Introduction

To prepare agriculture and forestry for the climatic change forecast for the twenty-first century, particular efforts must be made in research, based on the knowledge on climate data currently available, for the development of the most up to date applied management techniques. This development must be accompanied by efforts in agronomic research which take climatic change into account for research in plant genetic improvement and development of sustainable cropping systems to attain operational applications for adaptation strategies. It then becomes indispensable to single out two ways of adaptation depending on the final user: those which can be implemented by the farmer (for example modification of sowing dates, varietal choice or use of seasonal forecasts) and those of decision-makers (e.g. land and natural resource managers) which necessitate investment in infrastructures (particularly water resource projects). Thus, in operational terms, the results of research will have to contribute to the implementation of durable construction and management options which enable the adaptation of agrosystems and forest ecosystems to climate change. This will include identification of sensitive areas, choice of new crops, understanding mechanism of species replacement, calculation of future water needs and collection, visualisation of geographical species area and potential changes in impact of pests and diseases.

To the scientific and technical problems raised by adapting agriculture and forestry to climatic variability and change must also be added socio-economic considerations which will not be covered in this article but which will have to be borne in mind. Hence, any significant modification in local production will necessarily affect the global organisation of markets and economic and social systems. Conversely, agriculture and forestry are likely to make a significant contribution to climatic change dynamics through the emission of greenhouse gases (GHG) or, on the contrary, the storage of CO2. The combination of these elements will be analysed in the text below, supported equally by climatic research in relation to agricultural and forestry production issues.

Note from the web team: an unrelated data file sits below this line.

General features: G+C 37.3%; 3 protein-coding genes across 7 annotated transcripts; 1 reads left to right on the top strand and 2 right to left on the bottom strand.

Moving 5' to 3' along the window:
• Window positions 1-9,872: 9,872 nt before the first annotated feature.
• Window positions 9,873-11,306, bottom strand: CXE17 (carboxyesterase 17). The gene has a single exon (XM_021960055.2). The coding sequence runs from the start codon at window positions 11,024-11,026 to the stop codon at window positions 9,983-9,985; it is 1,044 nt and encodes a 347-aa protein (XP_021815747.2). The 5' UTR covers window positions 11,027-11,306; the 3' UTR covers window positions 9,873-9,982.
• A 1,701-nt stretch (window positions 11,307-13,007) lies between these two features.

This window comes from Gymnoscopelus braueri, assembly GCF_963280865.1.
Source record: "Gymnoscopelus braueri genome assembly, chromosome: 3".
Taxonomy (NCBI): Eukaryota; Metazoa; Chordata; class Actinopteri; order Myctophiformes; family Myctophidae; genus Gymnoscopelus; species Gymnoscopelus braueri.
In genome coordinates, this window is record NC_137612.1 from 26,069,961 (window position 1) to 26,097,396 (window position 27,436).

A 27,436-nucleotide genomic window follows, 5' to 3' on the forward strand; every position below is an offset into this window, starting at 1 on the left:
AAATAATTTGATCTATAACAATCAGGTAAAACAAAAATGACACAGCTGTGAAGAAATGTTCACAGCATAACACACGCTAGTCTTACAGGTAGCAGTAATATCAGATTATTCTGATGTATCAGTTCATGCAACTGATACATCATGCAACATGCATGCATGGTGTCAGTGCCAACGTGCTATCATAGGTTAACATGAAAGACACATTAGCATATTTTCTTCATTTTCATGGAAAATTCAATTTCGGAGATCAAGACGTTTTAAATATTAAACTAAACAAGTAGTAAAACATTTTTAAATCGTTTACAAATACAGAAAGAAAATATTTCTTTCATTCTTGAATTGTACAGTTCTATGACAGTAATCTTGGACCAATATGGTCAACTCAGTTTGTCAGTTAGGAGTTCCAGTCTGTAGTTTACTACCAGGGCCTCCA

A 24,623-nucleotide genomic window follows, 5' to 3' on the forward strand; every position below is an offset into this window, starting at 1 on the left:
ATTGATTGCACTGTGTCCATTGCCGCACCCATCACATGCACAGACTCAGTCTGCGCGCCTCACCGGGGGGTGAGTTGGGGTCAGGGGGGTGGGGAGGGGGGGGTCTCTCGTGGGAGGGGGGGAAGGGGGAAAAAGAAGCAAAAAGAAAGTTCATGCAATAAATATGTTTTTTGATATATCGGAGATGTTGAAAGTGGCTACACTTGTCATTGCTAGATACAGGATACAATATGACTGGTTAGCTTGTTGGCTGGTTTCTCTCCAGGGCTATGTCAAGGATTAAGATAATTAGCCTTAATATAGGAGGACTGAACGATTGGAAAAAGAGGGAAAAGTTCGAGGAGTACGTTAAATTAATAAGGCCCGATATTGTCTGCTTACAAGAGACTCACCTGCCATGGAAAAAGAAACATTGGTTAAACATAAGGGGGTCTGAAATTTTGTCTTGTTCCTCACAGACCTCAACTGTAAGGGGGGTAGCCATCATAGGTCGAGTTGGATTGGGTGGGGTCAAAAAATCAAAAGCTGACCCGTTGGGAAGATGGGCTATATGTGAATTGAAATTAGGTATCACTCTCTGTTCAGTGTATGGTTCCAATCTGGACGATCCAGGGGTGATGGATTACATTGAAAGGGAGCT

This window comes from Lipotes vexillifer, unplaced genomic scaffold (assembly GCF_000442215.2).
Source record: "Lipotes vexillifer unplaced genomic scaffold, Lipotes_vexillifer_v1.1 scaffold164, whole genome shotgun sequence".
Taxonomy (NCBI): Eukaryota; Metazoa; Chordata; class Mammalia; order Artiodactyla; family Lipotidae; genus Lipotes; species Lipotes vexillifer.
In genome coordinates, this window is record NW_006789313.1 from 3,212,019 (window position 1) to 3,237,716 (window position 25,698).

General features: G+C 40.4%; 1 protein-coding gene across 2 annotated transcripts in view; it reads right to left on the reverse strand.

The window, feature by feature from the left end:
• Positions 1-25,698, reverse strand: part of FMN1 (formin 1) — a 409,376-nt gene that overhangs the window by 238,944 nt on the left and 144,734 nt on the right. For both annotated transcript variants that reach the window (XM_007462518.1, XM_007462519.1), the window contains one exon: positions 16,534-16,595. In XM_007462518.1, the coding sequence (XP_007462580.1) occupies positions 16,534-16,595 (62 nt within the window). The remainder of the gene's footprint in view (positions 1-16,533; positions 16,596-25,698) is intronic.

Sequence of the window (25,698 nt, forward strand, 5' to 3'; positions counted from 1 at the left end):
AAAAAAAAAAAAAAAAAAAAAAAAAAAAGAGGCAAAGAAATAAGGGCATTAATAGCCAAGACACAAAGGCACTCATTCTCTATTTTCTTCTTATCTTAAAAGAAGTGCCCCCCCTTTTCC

Our arguments will rely principally upon examples relating to France, a temperate region, but we have tried to extend their scope by broadening our considerations to semi-arid and tropical zones. In these areas, the precariousness of ecological and social systems combined with the impact of climate change is likely to have a major effect on the productivity and balance of cultivated ecosystems (reduction of biodiversity due to an increased drought, irreversible erosion of land linked to flooding). This may lead in some cases to the migration of human populations if food safety is affected. Indeed, even though the simulations show a higher elevation of temperature in polar and temperate latitudes, in relation to the tropical latitudes, tropical crops are today much closer to their thermal optimum and hence more likely to suffer from thermal excesses in the future. Insects and diseases, already very active in tropical zones, could proliferate and widen their area of influence. The combination of these factors, to which must be added the dependence of less developed countries on agriculture and its risks stress, the fragility of economic and social conditions. This makes a number of tropical regions risk areas likely to suffer the implicit negative effects linked to climatic change (Rosenzweig and Hillel, 1978).

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